And for those who haven’t understood the political meaning of this song, the Welsh Federation has accompanied it with a video which incorporates images of the miners’ strike of 1985, demonstrations by associations for the defense of the Welsh language in the 1960s, and the statue of Betty Campbell, the activist who disappeared five years ago, a school headmistress from Tiger Bay, one of the UK’s oldest multiracial communities. Maybe we should send a translation of these words to FIFA, usually so touchy when we dare to mix politics with football.

Fans at the party Credit: AFP It was the players themselves, and in particular AFC Wimbledon defender Chris Gunter, who were the driving force behind the adoption of Still here (**), which Dafydd Iwan sang on the lawn of the Cardiff City Stadium before the 2-1 victory over Austria in the qualifying round for the 2022 World Cup; but it’s good

Football Association of Wales

– the Welsh federation – which took the decision to make it the anthem of the selection, of its own free will.

A club more than a selectionThis federation, chaired by Steve Williams since June 2021, is undoubtedly, of all the non-Scandinavian European federations, the one that maintains the closest relations with the base from which its new leaders come, including three of the four higher up in the hierarchy only became administrators in the mid-2010s. That explains it. Wales , in fact, would rather suggest a club than a selection, and not just any club – a Union Berlin or a Saint-Pauli, not a Manchester City – and its supporters to the Ultras who accompany them. In the same way that all of Berlin and (especially) all of Hamburg do not recognize themselves in Union or Saint-Pauli, it may be that many Welsh people who remained in the country find it difficult to accept the cultural and political message of which their selection has become the vector. In this again,

Wales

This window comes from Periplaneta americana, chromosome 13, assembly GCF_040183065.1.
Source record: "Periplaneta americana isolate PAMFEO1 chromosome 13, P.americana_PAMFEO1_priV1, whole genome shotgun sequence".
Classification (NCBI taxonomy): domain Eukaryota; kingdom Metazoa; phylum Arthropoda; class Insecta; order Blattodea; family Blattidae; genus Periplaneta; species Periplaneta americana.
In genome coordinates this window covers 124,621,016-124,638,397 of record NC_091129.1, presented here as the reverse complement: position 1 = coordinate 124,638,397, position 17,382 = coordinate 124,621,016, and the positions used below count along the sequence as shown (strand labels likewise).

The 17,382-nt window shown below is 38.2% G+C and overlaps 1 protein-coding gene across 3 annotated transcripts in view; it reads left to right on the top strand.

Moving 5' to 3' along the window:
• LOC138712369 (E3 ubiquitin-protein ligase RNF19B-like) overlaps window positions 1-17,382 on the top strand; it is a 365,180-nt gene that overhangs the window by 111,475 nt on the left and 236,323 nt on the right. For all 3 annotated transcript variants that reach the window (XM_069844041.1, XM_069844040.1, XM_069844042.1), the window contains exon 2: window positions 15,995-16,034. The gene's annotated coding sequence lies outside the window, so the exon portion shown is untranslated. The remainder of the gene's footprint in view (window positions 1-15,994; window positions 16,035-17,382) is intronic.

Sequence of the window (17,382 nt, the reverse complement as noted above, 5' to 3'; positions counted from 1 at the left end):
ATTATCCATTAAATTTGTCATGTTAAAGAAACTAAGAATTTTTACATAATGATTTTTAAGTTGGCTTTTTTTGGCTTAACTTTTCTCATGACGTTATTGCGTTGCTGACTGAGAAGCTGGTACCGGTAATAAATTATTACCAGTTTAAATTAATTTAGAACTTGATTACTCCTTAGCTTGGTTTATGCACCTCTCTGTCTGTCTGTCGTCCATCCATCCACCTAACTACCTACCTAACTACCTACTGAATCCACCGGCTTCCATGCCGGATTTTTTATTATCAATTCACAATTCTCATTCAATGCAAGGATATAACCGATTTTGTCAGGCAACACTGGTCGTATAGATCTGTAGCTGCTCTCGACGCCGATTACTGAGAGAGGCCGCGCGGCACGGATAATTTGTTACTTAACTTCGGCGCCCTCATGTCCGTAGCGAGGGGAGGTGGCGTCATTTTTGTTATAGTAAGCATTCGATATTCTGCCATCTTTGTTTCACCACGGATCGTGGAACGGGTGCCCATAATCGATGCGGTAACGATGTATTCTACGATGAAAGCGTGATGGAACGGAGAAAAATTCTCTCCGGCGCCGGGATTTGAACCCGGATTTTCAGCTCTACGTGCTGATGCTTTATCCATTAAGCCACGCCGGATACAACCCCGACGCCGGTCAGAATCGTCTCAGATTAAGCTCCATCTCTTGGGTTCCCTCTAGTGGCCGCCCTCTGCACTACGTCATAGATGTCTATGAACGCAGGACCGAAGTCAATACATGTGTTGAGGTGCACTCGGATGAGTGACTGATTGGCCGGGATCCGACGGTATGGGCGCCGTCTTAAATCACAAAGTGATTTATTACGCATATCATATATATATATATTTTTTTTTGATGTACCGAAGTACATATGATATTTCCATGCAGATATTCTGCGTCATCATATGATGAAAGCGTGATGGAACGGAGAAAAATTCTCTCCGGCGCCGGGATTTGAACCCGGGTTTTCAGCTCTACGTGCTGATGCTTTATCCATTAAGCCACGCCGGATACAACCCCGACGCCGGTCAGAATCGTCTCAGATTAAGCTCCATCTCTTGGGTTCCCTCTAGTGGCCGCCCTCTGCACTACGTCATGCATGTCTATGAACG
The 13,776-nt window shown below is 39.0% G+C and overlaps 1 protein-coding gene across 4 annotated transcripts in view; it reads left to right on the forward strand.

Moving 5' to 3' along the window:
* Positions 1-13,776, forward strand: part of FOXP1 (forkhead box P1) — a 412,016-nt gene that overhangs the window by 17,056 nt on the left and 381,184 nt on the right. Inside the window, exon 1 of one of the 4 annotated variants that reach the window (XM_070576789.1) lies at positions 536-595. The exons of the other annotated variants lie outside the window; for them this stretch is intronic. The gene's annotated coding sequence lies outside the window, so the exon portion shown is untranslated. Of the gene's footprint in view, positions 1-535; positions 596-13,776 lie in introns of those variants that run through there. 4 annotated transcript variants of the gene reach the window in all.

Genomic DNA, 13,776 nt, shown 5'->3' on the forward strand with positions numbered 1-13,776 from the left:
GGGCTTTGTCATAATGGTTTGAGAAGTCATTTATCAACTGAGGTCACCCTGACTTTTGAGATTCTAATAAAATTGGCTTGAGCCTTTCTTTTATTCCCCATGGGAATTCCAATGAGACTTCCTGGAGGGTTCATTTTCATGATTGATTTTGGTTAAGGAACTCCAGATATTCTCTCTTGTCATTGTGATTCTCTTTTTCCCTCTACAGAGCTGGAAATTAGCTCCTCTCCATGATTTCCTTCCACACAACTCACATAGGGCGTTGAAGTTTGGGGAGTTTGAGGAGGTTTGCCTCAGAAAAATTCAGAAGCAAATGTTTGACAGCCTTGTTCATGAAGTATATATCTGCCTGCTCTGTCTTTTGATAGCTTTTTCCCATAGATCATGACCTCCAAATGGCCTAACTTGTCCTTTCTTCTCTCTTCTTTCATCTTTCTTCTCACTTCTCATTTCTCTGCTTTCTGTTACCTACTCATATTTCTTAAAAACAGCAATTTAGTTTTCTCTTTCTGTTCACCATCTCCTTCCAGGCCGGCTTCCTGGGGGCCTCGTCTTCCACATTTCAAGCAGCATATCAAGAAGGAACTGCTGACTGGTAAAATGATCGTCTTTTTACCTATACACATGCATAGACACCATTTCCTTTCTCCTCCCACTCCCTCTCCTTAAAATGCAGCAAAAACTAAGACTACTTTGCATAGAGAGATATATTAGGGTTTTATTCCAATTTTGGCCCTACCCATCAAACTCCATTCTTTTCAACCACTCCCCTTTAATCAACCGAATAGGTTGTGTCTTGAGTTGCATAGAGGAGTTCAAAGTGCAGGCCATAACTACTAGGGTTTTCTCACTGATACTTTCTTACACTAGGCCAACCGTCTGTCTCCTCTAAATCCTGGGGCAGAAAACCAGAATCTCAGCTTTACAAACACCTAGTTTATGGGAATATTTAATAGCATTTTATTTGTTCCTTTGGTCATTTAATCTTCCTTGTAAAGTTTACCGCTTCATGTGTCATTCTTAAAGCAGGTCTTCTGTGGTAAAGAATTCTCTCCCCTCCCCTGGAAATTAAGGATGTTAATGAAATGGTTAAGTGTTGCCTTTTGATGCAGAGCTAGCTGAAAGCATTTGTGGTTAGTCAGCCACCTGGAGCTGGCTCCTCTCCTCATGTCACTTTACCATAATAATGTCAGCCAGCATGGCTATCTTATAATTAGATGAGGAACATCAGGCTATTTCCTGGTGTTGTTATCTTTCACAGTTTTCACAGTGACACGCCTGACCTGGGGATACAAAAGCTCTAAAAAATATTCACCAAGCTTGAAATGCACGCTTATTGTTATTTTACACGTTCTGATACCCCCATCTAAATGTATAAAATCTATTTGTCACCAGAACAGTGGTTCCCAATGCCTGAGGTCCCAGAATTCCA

is unique, uniting its fans around an identity that remains a linguistic minority and a political creed that contradicts nearly half of the Welsh electorate (***).

That said, these ambiguities are likely to fade into the background next Tuesday, regardless of the outcome of the confrontation with a wounded Iran in its pride. Except when it’s England who are opposite, of course, when this kind of question no longer arises. It’s a whole people who will take over Yma o Hyd tonight.

The Welsh came out of their group by drawing three in three games, then beating Hungary 2-1 in the play-off, before losing 0-1 in the quarter, Pelé scoring the first of his twelve goals in the European Cup. World. They were deprived that day of John Charles, one of the greatest players in their history, who had been injured against the Hungarians. “With him in the team, we could have won,” said their manager Jimmy Murphy, Matt Busby’s right-hand man at Manchester United, who may have owed his national team his life. The latter indeed played a play-off match against Israel in Cardiff on February 6, 1958. Murphy was therefore not on the plane which crashed on the snowy runway of Munich airport that evening..

Iwan was also the chairman of the Welsh left-wing nationalist party Plaid Cumry from 2003 to 2010.

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According to the latest government studies, 16.2% of Welsh people (over the age of 3) speak Welsh every day, and 33% understand it. And if the opposition parties won the majority of votes in the last legislative elections, in 2019, Labour, the number 1 party, lost 8% of their votes compared to the previous election.